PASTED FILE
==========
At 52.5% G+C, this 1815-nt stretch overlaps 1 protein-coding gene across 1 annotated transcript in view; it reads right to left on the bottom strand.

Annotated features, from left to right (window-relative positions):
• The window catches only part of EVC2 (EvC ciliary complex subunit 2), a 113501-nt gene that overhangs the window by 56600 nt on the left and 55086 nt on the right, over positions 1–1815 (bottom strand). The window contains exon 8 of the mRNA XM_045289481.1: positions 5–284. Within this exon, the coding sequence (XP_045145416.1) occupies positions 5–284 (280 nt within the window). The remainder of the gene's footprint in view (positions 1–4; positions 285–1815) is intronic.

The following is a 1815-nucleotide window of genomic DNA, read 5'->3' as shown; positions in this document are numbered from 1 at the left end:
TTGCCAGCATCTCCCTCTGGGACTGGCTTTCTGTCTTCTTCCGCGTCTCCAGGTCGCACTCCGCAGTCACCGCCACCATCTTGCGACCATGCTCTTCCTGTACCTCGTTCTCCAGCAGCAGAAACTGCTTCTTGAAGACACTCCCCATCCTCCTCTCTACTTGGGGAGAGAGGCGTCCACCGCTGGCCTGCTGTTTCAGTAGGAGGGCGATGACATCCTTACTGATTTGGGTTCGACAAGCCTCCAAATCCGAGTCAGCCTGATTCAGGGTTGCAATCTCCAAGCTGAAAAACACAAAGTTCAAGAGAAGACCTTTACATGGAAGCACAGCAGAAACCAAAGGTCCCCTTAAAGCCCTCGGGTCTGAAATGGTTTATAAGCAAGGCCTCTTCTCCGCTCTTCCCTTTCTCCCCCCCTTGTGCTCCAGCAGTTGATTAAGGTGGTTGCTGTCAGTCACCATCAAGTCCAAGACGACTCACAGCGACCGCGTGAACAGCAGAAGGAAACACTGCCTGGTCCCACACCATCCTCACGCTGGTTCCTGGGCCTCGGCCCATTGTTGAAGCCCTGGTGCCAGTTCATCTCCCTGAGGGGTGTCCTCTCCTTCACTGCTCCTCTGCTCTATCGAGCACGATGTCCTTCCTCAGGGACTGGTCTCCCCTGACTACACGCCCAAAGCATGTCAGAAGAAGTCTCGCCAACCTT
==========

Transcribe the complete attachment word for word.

At 52.5% G+C, this 1815-nt stretch overlaps 1 protein-coding gene across 1 annotated transcript in view; it reads right to left on the bottom strand.

Annotated features, from left to right (window-relative positions):
• The window catches only part of EVC2 (EvC ciliary complex subunit 2), a 113501-nt gene that overhangs the window by 56600 nt on the left and 55086 nt on the right, over positions 1–1815 (bottom strand). The window contains exon 8 of the mRNA XM_045289481.1: positions 5–284. Within this exon, the coding sequence (XP_045145416.1) occupies positions 5–284 (280 nt within the window). The remainder of the gene's footprint in view (positions 1–4; positions 285–1815) is intronic.

The following is a 1815-nucleotide window of genomic DNA, read 5'->3' as shown; positions in this document are numbered from 1 at the left end:
TTGCCAGCATCTCCCTCTGGGACTGGCTTTCTGTCTTCTTCCGCGTCTCCAGGTCGCACTCCGCAGTCACCGCCACCATCTTGCGACCATGCTCTTCCTGTACCTCGTTCTCCAGCAGCAGAAACTGCTTCTTGAAGACACTCCCCATCCTCCTCTCTACTTGGGGAGAGAGGCGTCCACCGCTGGCCTGCTGTTTCAGTAGGAGGGCGATGACATCCTTACTGATTTGGGTTCGACAAGCCTCCAAATCCGAGTCAGCCTGATTCAGGGTTGCAATCTCCAAGCTGAAAAACACAAAGTTCAAGAGAAGACCTTTACATGGAAGCACAGCAGAAACCAAAGGTCCCCTTAAAGCCCTCGGGTCTGAAATGGTTTATAAGCAAGGCCTCTTCTCCGCTCTTCCCTTTCTCCCCCCCTTGTGCTCCAGCAGTTGATTAAGGTGGTTGCTGTCAGTCACCATCAAGTCCAAGACGACTCACAGCGACCGCGTGAACAGCAGAAGGAAACACTGCCTGGTCCCACACCATCCTCACGCTGGTTCCTGGGCCTCGGCCCATTGTTGAAGCCCTGGTGCCAGTTCATCTCCCTGAGGGGTGTCCTCTCCTTCACTGCTCCTCTGCTCTATCGAGCACGATGTCCTTCCTCAGGGACTGGTCTCCCCTGACTACACGCCCAAAGCATGTCAGAAGAAGTCTCGCCAACCTT